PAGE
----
Hun Sen must take heed
In his quest for absolute control and to prolong his stay in power, Cambodian Prime Minister Hun Sen has turned the country into a de facto one-party state and prepared his eldest son for a dynastic succession. This quest has been pursued at the cost of his people's political and civil rights.
And in light of the European Union's (EU) announcement of the partial suspension of Cambodia's duty- and quota-free access to its markets because of the Cambodian regime's blatant violation of human rights, Hun Sen should be warned that his arrogance and ego may not only jeopardise the country's economy, but also his people's job security.
When the EU started reviewing its Everything But Arms (EBA) programme in February last year, Hun Sen was given a year to improve his government's poor human rights record. Disappointingly, Hun Sen and his administration did practically nothing to restore Cambodians' political and civil rights.
The EU's EBA review took place following widespread crackdowns on the opposition Cambodia National Rescue Party (CNRP), journalists, activists and workers in recent years.
Recognising the CNRP's growing popularity, the Hun Sen government launched a series of legal attacks against the opposition party.
In September 2017, CNRP leader Kem Sokha was arrested and slapped with the senseless and absurd charge of treason. Two months later, the Supreme Court disbanded the CNRP on the flimsy grounds that the party was attempting to overthrow the government. The court also banned 118 of its senior members from politics for five years.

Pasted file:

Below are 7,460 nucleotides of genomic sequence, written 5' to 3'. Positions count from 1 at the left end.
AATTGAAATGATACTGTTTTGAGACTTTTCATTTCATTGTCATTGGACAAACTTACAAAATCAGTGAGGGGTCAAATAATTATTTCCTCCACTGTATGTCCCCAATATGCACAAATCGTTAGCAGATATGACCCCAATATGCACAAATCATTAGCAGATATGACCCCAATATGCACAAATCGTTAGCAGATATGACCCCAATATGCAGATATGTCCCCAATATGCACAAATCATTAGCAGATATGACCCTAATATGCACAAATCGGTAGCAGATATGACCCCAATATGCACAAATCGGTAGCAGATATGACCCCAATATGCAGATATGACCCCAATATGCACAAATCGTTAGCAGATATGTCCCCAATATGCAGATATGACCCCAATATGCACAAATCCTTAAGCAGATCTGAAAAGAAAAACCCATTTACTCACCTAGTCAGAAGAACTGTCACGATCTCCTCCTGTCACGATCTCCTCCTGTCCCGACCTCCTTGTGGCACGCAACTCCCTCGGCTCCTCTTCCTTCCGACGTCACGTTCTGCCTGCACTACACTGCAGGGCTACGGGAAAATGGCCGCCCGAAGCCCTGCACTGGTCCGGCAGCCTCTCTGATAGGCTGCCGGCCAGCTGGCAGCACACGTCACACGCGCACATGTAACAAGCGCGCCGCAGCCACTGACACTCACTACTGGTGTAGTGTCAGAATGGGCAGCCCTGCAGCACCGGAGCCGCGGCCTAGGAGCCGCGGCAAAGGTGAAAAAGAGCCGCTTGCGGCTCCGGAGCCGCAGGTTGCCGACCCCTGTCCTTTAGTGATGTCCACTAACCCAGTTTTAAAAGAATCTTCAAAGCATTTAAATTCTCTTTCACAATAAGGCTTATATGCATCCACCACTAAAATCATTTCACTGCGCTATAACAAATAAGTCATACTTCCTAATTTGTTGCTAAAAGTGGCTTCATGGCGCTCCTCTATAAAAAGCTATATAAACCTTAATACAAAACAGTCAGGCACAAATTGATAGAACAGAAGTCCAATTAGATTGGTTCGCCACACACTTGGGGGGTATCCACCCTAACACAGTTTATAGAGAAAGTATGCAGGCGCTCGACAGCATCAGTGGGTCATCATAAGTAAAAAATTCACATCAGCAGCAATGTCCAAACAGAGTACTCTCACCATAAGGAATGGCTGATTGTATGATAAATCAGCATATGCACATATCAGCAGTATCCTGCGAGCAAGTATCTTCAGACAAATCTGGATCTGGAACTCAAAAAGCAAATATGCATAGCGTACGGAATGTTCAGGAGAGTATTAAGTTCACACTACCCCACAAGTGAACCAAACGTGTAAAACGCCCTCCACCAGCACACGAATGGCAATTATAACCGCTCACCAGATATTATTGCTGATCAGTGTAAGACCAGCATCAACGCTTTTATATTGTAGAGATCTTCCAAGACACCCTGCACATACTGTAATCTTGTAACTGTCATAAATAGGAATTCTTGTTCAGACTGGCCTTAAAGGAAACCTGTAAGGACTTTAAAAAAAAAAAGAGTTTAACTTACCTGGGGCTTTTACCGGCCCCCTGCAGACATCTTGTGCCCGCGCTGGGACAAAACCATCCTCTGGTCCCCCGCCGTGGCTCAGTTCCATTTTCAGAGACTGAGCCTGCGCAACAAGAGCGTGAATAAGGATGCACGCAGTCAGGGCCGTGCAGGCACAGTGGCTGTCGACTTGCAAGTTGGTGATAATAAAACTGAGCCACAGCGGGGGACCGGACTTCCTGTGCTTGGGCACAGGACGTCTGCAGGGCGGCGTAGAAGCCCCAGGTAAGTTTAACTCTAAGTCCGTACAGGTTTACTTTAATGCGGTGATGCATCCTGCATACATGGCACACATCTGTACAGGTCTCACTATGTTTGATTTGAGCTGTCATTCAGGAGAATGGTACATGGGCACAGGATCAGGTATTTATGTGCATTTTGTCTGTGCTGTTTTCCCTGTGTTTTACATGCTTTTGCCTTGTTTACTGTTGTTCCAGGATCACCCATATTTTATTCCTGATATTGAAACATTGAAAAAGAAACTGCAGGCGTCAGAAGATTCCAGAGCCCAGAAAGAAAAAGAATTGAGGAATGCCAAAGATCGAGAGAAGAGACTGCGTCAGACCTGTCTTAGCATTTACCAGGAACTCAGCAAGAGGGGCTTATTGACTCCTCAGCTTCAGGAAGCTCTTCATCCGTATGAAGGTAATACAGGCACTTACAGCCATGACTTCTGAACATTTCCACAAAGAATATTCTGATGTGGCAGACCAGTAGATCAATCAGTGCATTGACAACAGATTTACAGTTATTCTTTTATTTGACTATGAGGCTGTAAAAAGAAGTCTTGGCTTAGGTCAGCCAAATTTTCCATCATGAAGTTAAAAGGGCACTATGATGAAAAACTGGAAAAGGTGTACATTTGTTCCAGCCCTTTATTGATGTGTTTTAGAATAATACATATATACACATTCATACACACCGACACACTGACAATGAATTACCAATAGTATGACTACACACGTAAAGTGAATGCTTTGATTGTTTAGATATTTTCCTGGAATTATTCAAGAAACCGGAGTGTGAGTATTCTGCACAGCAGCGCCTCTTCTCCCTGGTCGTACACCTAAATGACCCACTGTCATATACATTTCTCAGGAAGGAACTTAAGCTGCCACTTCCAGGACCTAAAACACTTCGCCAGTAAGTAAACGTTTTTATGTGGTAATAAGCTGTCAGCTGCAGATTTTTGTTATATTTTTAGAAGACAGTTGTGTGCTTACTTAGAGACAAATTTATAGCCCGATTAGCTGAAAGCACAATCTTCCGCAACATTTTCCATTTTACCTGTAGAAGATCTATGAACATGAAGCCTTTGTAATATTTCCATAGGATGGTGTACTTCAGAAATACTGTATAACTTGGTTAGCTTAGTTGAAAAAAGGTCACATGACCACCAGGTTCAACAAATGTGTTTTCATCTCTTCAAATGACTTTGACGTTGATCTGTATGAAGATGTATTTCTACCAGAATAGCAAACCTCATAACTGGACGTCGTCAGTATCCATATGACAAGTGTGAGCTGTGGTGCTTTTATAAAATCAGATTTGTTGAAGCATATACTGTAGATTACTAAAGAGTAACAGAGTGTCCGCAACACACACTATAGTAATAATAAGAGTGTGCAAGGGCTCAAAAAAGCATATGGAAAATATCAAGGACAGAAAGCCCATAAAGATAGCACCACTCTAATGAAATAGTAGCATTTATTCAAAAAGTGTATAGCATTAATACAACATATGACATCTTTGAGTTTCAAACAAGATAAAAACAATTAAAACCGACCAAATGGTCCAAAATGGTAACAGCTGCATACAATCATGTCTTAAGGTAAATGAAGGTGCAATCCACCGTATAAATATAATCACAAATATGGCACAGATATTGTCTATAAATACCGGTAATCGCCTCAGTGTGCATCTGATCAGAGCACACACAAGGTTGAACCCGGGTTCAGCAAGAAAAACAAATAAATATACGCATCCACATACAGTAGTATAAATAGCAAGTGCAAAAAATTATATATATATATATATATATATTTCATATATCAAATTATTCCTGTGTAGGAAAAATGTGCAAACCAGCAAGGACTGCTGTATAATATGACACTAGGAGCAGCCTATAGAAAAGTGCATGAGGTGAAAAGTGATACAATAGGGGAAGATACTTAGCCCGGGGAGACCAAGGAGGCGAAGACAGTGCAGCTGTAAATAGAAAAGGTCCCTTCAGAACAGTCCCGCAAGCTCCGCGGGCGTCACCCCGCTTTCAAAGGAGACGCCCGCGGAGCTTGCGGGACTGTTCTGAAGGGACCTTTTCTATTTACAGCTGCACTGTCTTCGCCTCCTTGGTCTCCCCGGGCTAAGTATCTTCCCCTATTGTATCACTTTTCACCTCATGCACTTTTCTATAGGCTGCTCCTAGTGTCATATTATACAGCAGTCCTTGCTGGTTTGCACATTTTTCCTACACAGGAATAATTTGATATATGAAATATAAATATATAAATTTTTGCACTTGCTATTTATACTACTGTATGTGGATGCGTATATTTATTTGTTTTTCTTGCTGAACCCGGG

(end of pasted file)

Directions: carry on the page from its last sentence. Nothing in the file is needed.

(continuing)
After that, a number of critical media outlets were forced to shut down and scores of journalists and activists were arrested and charged. The country's Trade Union Law, amended just last year, also infringes on the rights of workers to form or join trade unions.
Having presided over these human rights abuses, Hun Sen's ruling Cambodian People's Party managed to secure all the MP seats in the July 2018 elections.
The EU made Cambodia a preferential trading partner in 2001, and since then the bloc has become the kingdom's largest trading partner. And as its largest trading partner, the EU is in a position to pressure the Hun Sen regime. In 2018, about 45% of Cambodia's exports (worth 5.4 billion euros) went to the EU.
If the EBA suspension isn't vetoed by the EU member-states or the European Parliament, then Cambodia will lose its privileges on Aug 12. It will lose reduced tariffs on about one-fifth of its exports -- mainly clothing, textiles and sugar.
With the garment industry employing about one million workers and accounting for 75% of Cambodia's exports to the bloc, the EBA suspension will hit workers hard.
According to a report last year by Al Jazeera, major global fashion brands hinted that they were planning to downsize or pull out of their production bases in Cambodia if the EU goes ahead with the decision. This, according to the European Union Chamber of Commerce, would affect at least 90,000 jobs.
Worse still, foreign investors would turn away from the country and seek to invest in its neighbours, such as Vietnam or Indonesia.
The EU's decision -- which could still be repealed before it takes effect -- is the right move. The bloc must pressure the Cambodian government to reverse its course, come to its senses and realise that its blatant and ruthless human rights abuses will no longer be tolerated by its biggest trade partner.
Bangkok Post editorial column
These editorials represent Bangkok Post thoughts about current issues and situations.
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